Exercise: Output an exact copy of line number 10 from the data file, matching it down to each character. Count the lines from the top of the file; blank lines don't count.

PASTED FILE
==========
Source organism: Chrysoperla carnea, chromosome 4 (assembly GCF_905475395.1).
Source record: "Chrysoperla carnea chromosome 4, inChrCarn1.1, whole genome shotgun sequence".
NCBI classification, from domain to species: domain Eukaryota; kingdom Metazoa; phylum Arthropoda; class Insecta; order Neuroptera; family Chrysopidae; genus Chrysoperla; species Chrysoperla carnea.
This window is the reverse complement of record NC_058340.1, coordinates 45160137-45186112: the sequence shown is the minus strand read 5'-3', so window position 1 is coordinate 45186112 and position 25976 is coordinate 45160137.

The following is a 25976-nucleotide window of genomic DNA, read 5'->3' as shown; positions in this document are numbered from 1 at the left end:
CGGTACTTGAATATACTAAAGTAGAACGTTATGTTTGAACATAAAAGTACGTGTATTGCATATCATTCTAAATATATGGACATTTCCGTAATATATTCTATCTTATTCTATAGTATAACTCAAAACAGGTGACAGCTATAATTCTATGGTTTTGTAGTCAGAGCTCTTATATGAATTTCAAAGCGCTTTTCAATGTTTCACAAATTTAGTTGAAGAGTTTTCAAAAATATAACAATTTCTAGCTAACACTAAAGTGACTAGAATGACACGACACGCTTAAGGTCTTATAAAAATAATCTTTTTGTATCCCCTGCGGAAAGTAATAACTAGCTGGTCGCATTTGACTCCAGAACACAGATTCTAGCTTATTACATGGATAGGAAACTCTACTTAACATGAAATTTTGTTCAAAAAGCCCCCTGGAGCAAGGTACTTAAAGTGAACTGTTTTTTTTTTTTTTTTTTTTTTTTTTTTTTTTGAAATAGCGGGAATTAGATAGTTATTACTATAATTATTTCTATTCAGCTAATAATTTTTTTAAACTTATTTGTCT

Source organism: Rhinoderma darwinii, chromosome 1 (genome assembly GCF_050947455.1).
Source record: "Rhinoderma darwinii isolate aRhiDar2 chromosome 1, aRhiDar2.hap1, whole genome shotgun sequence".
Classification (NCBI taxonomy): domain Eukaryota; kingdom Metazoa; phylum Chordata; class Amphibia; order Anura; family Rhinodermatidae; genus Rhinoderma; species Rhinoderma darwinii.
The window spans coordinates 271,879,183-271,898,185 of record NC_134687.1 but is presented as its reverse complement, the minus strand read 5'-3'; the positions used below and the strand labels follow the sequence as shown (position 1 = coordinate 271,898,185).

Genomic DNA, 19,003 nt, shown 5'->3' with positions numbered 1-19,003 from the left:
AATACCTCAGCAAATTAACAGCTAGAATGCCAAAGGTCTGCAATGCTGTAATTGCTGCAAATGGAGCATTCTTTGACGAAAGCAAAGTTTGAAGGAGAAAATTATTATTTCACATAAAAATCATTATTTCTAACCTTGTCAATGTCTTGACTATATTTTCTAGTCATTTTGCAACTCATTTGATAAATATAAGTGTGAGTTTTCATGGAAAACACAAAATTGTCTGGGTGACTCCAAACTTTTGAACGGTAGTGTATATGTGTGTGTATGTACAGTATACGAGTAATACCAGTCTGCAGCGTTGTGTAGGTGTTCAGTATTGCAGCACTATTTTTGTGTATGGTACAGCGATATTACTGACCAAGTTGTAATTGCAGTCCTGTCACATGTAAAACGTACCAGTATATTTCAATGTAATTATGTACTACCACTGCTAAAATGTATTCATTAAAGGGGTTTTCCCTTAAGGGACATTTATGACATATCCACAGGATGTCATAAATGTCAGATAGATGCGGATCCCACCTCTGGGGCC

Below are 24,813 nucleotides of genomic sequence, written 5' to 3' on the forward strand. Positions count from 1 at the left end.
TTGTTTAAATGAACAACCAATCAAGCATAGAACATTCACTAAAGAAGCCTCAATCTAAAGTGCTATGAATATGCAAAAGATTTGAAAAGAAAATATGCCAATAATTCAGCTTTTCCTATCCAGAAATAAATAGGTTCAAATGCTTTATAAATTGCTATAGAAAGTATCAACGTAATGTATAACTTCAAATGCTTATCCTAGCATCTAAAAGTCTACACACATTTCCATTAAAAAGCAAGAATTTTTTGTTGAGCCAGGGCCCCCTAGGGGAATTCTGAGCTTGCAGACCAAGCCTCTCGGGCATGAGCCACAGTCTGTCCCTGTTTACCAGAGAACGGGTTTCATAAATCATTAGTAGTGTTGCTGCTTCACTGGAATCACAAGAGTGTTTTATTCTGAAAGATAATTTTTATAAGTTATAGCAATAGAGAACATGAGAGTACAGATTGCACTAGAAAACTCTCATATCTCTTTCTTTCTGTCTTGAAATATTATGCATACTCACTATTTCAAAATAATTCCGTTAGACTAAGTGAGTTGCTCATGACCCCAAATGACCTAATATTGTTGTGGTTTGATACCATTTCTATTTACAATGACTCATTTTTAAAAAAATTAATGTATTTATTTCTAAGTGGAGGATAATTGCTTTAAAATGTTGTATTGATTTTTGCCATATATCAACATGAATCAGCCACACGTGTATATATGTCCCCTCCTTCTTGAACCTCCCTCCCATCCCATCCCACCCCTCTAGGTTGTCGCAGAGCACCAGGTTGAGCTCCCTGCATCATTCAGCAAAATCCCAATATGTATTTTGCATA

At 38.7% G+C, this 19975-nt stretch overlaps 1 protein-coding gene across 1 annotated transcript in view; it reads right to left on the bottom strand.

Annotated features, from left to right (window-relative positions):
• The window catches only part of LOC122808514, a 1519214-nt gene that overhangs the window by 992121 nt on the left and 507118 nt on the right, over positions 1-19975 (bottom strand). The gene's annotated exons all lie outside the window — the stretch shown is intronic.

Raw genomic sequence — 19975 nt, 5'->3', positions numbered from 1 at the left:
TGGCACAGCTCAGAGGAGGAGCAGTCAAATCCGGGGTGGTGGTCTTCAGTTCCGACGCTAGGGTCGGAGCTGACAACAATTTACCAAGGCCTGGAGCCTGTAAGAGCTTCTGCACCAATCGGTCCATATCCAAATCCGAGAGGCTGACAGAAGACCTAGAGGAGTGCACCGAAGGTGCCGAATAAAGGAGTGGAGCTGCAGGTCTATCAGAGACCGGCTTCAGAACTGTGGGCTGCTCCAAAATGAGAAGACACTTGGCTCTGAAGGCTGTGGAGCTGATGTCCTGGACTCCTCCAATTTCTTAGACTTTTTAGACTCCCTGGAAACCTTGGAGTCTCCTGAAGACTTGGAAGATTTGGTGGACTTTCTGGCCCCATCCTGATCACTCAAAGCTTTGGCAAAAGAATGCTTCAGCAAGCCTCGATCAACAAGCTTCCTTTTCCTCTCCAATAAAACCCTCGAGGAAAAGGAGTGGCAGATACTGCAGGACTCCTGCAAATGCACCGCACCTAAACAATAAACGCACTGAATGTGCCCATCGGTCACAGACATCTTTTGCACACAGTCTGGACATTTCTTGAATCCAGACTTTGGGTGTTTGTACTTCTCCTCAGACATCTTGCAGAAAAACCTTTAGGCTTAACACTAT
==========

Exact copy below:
The window spans coordinates 271,879,183-271,898,185 of record NC_134687.1 but is presented as its reverse complement, the minus strand read 5'-3'; the positions used below and the strand labels follow the sequence as shown (position 1 = coordinate 271,898,185).